AUTOIMMUNE HEPATITIS TRIGGERED BY A VACCINE

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What is Autoimmune Hepatitis?

Autoimmune hepatitis is a chronic disease in which the body’s immune system attacks the liver cells, causing inflammation and liver damage. If left untreated for too long, autoimmune hepatitis risks permanent liver scarring (a condition called cirrhosis), liver cancer, or even complete liver failure.

Many cases where patients developed autoimmune hepatitis after getting a vaccine have been reported to the Vaccine Adverse Event Reporting System (VAERS).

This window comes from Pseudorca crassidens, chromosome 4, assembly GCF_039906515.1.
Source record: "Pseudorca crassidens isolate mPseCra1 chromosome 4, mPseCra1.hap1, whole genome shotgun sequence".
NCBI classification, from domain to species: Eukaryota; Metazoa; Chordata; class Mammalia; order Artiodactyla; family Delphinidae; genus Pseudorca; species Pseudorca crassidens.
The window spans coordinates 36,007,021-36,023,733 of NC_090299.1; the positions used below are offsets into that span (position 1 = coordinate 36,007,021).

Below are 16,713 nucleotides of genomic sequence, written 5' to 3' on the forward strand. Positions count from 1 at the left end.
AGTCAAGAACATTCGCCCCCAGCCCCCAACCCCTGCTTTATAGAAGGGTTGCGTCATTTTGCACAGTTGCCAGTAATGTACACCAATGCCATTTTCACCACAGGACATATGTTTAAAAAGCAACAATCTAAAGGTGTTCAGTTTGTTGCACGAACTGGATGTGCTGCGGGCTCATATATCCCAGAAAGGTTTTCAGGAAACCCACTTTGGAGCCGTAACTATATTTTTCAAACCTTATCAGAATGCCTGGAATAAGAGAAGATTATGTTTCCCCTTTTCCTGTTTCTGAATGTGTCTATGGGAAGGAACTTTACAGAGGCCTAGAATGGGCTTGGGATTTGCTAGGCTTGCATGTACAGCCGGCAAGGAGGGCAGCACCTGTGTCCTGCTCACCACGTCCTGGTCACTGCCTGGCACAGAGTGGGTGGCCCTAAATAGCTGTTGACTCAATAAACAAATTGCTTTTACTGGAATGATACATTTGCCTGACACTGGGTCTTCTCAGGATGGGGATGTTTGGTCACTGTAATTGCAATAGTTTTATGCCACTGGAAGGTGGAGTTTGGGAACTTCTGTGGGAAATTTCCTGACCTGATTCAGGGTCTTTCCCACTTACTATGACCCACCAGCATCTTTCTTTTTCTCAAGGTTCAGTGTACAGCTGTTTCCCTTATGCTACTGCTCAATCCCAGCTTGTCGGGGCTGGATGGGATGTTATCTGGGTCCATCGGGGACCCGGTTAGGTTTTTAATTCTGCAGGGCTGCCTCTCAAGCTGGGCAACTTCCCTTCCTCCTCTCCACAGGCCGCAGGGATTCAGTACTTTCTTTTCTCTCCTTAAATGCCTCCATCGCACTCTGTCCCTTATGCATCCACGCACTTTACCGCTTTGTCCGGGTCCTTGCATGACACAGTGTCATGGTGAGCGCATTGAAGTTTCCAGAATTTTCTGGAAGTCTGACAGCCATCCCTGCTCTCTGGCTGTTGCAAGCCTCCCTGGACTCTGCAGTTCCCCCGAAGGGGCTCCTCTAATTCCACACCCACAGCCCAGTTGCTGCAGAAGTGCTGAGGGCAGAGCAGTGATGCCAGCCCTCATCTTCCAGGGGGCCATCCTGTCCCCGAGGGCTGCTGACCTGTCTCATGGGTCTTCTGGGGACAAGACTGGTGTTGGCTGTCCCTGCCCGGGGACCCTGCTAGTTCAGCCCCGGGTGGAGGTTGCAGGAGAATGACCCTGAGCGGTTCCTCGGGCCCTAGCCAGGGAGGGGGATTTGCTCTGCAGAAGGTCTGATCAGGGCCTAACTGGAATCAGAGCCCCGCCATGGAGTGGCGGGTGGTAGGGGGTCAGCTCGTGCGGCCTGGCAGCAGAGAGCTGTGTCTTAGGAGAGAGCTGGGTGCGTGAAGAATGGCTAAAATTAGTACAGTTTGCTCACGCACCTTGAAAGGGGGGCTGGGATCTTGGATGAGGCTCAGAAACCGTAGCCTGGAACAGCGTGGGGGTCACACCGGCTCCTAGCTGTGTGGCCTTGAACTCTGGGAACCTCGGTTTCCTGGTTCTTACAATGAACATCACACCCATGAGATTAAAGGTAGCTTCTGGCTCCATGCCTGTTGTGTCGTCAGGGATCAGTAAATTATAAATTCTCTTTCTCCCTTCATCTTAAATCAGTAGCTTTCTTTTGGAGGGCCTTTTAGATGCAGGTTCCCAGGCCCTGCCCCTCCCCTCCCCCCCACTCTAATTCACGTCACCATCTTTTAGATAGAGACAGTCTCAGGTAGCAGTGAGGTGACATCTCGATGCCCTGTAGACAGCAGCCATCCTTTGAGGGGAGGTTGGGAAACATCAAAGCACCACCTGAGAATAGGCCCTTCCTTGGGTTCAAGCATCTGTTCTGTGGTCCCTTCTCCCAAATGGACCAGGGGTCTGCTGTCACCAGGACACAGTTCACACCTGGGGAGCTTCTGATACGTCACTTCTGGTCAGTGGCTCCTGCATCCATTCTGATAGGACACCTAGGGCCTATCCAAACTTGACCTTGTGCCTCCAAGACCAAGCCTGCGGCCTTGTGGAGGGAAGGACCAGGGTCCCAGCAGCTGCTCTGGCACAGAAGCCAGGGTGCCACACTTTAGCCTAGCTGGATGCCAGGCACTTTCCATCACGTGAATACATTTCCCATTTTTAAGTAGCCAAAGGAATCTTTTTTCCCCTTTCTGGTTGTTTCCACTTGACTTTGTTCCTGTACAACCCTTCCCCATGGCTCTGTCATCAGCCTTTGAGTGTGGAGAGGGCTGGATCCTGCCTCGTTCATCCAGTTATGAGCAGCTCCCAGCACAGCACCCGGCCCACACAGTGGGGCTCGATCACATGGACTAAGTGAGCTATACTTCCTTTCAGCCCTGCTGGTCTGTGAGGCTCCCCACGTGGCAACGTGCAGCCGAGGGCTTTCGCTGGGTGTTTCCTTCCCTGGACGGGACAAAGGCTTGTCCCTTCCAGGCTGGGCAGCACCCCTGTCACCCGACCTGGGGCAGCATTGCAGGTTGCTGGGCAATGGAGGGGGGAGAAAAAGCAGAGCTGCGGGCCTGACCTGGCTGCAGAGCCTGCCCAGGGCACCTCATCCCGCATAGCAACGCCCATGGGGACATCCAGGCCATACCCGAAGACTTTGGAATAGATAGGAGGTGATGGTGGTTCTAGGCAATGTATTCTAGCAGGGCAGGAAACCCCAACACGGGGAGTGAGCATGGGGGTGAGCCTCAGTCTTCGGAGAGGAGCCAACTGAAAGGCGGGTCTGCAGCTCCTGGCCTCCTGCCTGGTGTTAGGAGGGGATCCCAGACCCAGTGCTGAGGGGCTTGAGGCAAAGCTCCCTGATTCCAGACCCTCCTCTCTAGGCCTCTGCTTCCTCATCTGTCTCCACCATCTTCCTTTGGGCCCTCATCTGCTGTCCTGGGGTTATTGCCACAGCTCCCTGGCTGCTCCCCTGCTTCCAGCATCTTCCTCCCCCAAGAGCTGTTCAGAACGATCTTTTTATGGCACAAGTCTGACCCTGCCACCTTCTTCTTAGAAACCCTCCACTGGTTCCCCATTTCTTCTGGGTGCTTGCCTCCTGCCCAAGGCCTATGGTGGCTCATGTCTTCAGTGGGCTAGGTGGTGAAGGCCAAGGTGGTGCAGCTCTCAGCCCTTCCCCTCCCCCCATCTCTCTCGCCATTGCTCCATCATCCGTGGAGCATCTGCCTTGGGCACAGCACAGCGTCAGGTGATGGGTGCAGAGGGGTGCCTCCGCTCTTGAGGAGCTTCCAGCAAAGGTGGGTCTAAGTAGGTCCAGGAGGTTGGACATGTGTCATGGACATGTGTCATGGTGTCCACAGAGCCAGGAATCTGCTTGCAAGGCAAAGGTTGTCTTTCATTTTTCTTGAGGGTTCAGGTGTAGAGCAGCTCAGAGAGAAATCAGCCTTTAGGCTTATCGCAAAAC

VAERS is a database that contains all reports of negative side-effects following US-approved vaccines. The database is managed by the FDA and CDC, and it is used to detect rare side effects to vaccines that were not caught during clinical trials.

Patients who developed autoimmune hepatitis after receiving a vaccine may be entitled to compensation from the federal government. 

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Symptoms of Autoimmune Hepatitis

If you or a loved one experience any of the symptoms listed below after getting a vaccine, you should consult your doctor immediately because the vaccine may have triggered the symptoms. Additionally, you should also contact a vaccine injury lawyer because you may be entitled to compensation. There are no legal costs for patients represented by Maglio, Christopher, and Toale, P.A.